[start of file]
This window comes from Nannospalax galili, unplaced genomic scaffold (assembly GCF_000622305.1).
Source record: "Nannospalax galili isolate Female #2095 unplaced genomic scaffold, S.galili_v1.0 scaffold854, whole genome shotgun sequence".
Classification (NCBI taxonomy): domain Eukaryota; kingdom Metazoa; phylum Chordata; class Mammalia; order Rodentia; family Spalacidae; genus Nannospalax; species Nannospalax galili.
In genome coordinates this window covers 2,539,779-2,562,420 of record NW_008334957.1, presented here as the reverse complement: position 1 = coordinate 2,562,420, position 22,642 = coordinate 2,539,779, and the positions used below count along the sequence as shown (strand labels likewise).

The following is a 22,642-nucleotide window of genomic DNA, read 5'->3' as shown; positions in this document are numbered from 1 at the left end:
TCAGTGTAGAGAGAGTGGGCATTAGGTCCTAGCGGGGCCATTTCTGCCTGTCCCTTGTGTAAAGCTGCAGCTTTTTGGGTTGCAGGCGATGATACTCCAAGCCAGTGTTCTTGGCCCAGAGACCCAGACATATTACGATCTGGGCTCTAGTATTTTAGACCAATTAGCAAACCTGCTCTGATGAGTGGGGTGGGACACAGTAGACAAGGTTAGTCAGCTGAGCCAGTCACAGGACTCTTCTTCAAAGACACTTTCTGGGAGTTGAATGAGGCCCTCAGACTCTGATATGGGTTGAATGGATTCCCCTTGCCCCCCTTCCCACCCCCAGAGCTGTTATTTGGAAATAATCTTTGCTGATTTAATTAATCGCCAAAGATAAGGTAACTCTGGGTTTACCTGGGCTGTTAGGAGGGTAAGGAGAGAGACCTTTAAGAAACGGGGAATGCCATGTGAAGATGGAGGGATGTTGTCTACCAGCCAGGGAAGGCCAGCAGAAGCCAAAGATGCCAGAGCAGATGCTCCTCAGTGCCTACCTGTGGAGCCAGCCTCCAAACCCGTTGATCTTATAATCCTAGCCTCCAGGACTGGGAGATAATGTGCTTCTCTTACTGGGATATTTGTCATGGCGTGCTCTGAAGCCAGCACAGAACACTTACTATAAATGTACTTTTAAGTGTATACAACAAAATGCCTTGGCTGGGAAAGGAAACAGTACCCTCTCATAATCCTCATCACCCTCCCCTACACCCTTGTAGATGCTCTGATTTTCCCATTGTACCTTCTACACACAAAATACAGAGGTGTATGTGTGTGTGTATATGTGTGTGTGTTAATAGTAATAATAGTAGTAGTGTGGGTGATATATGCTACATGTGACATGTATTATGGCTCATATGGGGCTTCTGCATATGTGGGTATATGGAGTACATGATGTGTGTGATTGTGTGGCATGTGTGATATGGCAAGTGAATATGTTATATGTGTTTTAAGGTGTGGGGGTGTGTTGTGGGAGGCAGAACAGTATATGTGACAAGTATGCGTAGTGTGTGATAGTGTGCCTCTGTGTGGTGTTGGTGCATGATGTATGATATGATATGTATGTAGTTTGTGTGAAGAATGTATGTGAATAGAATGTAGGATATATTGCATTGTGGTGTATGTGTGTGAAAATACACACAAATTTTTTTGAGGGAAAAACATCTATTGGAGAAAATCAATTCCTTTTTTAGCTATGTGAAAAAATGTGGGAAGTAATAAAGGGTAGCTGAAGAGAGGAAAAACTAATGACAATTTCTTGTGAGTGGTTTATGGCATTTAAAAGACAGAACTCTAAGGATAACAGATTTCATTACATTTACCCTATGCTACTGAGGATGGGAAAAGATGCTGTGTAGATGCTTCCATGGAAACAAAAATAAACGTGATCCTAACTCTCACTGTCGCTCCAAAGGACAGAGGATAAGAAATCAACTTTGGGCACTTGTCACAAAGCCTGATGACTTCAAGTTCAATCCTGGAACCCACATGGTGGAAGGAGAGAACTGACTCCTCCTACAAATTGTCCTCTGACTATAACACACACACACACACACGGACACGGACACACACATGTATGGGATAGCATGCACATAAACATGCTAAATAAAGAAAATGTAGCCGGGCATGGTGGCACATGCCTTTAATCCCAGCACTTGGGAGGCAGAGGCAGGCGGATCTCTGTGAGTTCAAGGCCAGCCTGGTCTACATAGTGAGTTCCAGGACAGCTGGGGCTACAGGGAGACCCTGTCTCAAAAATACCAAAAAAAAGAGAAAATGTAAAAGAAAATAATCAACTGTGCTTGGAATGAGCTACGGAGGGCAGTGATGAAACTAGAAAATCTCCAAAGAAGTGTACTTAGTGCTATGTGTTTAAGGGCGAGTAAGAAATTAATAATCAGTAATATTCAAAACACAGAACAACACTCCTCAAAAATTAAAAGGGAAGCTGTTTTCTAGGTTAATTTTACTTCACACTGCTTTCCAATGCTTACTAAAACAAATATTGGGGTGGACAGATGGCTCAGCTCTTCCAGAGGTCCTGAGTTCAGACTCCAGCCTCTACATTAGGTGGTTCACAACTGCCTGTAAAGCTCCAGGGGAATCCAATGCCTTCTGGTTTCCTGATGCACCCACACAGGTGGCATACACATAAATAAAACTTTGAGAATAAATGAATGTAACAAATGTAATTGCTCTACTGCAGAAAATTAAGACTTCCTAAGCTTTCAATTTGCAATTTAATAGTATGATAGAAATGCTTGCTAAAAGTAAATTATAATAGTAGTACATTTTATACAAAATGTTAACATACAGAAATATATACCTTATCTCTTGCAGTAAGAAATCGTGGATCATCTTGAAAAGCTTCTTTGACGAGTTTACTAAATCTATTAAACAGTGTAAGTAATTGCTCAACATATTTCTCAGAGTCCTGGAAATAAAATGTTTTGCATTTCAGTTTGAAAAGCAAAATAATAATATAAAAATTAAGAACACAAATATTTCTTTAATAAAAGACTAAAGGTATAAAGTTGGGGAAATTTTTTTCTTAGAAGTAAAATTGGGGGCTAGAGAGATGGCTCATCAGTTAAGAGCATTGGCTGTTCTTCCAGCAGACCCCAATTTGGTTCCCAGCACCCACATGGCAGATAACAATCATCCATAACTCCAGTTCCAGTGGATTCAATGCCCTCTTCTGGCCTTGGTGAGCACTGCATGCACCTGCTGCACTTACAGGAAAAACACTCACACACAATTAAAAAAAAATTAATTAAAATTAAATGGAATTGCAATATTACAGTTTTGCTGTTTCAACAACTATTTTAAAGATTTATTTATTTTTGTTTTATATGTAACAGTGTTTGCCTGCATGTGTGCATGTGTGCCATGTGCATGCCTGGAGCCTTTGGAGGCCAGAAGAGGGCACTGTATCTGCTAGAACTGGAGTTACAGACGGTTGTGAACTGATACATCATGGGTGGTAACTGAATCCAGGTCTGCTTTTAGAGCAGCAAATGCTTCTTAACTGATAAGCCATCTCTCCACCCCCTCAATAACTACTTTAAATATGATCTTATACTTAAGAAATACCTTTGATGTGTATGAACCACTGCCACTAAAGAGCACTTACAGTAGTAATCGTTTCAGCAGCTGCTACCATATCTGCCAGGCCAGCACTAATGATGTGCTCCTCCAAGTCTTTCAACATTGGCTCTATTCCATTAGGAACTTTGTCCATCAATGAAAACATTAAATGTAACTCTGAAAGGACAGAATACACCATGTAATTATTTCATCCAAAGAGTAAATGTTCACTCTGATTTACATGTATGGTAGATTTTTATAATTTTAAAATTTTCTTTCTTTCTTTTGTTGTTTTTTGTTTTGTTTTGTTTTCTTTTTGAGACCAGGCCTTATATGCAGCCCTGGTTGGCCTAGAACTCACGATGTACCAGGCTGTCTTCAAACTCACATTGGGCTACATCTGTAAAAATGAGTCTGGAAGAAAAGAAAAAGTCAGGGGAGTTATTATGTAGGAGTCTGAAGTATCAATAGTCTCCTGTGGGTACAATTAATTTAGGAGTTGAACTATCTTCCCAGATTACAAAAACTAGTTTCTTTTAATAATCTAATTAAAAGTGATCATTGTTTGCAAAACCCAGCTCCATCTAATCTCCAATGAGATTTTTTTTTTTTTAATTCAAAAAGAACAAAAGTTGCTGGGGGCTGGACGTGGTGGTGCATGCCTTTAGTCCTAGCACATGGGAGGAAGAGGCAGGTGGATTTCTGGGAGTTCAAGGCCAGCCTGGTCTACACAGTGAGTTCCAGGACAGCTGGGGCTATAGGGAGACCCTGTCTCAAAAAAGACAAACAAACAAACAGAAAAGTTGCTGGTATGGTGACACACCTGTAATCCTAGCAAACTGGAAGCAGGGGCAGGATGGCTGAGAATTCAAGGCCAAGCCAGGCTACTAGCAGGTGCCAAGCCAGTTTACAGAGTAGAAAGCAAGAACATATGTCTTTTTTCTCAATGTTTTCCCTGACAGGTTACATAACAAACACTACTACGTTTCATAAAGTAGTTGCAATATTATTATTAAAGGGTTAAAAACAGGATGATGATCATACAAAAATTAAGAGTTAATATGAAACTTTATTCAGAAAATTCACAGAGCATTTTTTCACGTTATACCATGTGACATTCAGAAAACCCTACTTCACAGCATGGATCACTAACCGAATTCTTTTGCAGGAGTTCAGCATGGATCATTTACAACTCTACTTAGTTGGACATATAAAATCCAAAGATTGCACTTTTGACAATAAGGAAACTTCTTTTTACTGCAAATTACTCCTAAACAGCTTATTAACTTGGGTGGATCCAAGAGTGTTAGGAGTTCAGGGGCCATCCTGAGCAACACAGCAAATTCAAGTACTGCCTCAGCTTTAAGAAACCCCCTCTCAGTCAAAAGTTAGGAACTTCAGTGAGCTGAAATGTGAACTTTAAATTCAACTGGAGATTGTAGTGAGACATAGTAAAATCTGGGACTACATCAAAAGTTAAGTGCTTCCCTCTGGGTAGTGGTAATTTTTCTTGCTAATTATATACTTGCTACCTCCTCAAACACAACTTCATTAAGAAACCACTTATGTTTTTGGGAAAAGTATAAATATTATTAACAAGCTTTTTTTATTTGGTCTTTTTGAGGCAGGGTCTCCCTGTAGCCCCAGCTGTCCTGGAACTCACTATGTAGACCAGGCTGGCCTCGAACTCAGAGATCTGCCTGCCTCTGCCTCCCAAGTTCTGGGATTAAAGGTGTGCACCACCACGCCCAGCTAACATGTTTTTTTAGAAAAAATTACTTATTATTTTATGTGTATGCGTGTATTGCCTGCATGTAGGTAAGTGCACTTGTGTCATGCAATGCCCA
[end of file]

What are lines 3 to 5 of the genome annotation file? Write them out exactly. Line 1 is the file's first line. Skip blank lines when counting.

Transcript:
Classification (NCBI taxonomy): domain Eukaryota; kingdom Metazoa; phylum Chordata; class Mammalia; order Rodentia; family Spalacidae; genus Nannospalax; species Nannospalax galili.
In genome coordinates this window covers 2,539,779-2,562,420 of record NW_008334957.1, presented here as the reverse complement: position 1 = coordinate 2,562,420, position 22,642 = coordinate 2,539,779, and the positions used below count along the sequence as shown (strand labels likewise).

The following is a 22,642-nucleotide window of genomic DNA, read 5'->3' as shown; positions in this document are numbered from 1 at the left end: